Finding professional judgment "indistinguishable" from supervisory independent judgment, the Board in effect declares that a professional who is supervising other professionals cannot be a supervisor. The Board seriously distorts the statute which requires only two things of a supervisor: the ability "responsibly to direct" and "the use of independent judgment." Making the use of independent judgment a disqualifying factor, the Board reads the statute backwards.
What the Board has done in this case is exactly analogous to what it did in its earlier test disapproved in H.C.R.: "Under the Board's test, however, a nurse who in the course of employment uses independent judgment to engage in responsible direction of other employees is not a supervisor." H.C.R., 511 U.S. at 579, 114 S.Ct. at 1783. As the Court remarked on this position: "The Board provides no plausible justification, however, for reading the responsible direction portion of § 2(11) out of the statute in nurse cases, and we can perceive none." Id. No plausible justification is provided for doing the same thing here.
The Board has shown considerable hostility to the exclusion of managerial professionals from bargaining units. As in H.C.R. and in NLRB v. Yeshiva University, 444 U.S. 672, 100 S.Ct. 856, 63 L.Ed.2d 115 (1980), the Board tries to deal with the tension in the Act between the exclusion of supervisory employees and the Act's inclusion of professionals by developing a policy to deal with the tension. But it is not permissible for the Board to resolve the tension and develop its own policy by distorting the statutory language. Id. at 686, 100 S.Ct. at 864.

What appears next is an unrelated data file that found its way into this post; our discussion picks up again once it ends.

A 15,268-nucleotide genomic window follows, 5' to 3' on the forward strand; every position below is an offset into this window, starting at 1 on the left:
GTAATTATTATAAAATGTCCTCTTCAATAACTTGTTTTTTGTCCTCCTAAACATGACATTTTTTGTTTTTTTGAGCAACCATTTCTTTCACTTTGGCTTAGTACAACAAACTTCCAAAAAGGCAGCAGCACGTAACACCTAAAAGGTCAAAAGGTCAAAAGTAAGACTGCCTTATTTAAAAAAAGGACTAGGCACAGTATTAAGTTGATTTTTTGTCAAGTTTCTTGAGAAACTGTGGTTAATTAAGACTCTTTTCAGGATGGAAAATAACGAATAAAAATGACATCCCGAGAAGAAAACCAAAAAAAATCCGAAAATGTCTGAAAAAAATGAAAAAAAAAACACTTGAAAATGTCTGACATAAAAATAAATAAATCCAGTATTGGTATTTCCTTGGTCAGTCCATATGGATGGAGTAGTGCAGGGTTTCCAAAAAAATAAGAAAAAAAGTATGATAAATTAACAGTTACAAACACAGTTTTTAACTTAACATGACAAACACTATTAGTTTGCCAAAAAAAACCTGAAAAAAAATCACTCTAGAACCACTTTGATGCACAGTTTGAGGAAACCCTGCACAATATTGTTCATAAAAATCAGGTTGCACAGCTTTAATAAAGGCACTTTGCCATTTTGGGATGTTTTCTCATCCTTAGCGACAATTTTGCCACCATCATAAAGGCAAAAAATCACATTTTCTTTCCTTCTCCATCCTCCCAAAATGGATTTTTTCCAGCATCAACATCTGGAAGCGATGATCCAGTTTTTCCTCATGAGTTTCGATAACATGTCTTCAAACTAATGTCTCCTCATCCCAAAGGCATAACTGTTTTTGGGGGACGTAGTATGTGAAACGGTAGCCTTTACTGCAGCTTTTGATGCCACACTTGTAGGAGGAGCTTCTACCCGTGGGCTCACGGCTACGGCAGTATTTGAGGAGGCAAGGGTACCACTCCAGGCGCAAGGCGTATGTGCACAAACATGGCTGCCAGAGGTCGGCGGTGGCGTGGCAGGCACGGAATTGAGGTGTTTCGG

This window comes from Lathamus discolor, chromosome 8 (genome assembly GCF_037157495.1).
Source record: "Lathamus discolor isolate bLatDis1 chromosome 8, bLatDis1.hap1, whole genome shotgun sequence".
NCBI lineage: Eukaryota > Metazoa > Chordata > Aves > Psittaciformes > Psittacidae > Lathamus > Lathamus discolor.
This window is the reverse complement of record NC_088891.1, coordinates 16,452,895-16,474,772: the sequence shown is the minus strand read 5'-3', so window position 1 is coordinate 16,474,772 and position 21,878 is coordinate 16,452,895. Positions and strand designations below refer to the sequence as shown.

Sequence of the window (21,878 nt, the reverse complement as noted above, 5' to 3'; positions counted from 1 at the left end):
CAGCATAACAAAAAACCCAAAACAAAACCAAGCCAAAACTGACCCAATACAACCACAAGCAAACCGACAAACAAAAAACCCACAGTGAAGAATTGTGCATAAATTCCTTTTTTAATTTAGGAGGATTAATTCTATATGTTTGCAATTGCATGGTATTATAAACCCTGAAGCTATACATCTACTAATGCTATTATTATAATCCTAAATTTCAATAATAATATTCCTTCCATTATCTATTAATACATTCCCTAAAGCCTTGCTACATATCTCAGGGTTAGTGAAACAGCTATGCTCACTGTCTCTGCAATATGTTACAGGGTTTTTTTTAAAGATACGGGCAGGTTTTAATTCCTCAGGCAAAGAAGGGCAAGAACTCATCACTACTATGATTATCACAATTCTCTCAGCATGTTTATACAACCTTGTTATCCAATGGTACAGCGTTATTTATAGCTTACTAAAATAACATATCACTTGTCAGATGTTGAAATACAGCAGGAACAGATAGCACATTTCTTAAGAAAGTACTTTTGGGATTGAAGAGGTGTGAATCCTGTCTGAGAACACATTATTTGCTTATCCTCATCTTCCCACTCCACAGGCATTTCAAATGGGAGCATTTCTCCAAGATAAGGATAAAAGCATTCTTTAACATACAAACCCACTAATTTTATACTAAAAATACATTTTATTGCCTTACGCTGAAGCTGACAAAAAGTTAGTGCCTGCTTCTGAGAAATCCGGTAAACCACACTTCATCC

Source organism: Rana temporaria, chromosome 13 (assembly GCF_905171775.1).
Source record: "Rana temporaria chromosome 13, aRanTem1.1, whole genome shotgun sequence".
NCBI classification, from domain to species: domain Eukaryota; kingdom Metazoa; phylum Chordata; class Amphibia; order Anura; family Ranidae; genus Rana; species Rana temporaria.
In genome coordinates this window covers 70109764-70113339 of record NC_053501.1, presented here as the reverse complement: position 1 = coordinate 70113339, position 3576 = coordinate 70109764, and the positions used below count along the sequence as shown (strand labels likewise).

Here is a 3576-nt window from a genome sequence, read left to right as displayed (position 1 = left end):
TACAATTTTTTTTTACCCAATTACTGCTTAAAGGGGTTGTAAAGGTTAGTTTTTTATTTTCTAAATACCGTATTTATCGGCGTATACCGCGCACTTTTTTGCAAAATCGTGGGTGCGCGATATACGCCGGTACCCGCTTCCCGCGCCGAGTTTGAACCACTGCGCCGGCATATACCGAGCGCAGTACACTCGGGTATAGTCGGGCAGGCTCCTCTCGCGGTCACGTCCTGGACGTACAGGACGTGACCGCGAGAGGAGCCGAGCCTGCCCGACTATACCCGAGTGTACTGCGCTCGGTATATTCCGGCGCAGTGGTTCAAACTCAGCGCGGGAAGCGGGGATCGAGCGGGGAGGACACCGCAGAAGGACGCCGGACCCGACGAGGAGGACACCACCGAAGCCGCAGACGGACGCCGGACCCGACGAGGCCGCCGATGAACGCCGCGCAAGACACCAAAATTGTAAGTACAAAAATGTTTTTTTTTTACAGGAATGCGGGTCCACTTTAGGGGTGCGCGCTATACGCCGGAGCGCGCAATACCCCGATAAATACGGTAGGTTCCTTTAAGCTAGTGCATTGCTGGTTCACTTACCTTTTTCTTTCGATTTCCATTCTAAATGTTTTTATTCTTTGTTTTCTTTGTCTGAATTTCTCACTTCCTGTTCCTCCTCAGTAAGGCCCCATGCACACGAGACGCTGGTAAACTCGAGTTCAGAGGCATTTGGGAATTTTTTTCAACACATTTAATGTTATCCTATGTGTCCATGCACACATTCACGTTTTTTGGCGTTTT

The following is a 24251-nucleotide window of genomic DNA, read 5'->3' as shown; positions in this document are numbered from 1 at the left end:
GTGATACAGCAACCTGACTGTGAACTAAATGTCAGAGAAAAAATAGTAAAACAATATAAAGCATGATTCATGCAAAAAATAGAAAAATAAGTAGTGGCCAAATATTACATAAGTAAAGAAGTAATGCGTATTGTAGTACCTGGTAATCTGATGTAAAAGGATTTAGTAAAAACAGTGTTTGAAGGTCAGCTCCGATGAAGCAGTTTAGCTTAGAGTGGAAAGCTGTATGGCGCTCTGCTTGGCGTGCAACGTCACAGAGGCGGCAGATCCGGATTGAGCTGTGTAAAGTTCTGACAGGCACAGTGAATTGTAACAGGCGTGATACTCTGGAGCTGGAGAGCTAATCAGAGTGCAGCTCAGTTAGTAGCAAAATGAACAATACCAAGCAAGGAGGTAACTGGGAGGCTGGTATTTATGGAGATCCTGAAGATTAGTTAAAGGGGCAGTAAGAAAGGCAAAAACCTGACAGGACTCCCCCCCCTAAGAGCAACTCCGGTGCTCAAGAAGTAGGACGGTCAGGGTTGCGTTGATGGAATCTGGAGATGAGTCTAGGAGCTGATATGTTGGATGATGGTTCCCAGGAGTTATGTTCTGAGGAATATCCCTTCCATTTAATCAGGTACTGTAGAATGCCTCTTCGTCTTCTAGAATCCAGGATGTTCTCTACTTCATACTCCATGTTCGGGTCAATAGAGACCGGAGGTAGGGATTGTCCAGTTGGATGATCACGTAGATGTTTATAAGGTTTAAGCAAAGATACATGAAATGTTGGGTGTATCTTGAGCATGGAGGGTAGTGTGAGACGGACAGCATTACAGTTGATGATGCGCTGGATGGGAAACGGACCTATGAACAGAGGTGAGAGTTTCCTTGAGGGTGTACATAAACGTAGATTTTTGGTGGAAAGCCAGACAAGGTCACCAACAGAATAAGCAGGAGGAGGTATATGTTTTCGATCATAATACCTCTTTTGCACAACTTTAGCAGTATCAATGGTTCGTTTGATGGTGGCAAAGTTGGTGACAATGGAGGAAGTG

The Board's own practice and precedent does not support the Board's position as Member Cohen forcefully noted in his dissent from the Board's decision. In the Board's § 8(a)(1) cases the Board has found supervisory status with respect to individuals having authority comparable to the charge nurses. See, e.g., Great American Products, 312 N.L.R.B. 962 (1993); Clark & Wilkins Industries, Inc., 290 N.L.R.B. 106 (1988). Specifically as to nurses the Board found in the unfair labor practice cases that charge nurses were supervisors. Avon Convalescent Center, Inc., 200 N.L.R.B. 702 (1972), enforced, N.L.R.B. v. Avon Convalescent Center, Inc., 490 F.2d 1384 (6th Cir.1974); Rockville Nursing Center, 193 N.L.R.B. 959 (1971).
In the decision that was appealed in H.C.R. the Board did not challenge the exercise of supervisory powers of the charge nurses and did not argue that they lacked independent judgment. It was only when the Board's position was rejected by the Supreme court in H.C.R. that the Board's new interpretation saw the light of day. Deference should not be accorded an interpretation that it has taken 50 years to reach and, as member Cohen suggested, has been brought forward as an end run around H.C.R. as decided by the Supreme Court.
What do the charge nurses do? At the beginning of each shift they assign patients to nurses. To do so the charge nurse considers the needs of the patient, the skills of the staff and the experience of the staff members available. Of course that assignment requires professional judgment. Of course that assignment requires independent judgment. Anyone who has had the experience of being a patient in a hospital knows that the thoughtful matching of nurse to patient is a high art. The judgment exercised is not, in the language of the statute, "routine or clerical." That the charge nurse in exercising this judgment may call on the experience and skill she has accumulated in her regular role as a nurse does not for a moment make the judgment she uses less than independent.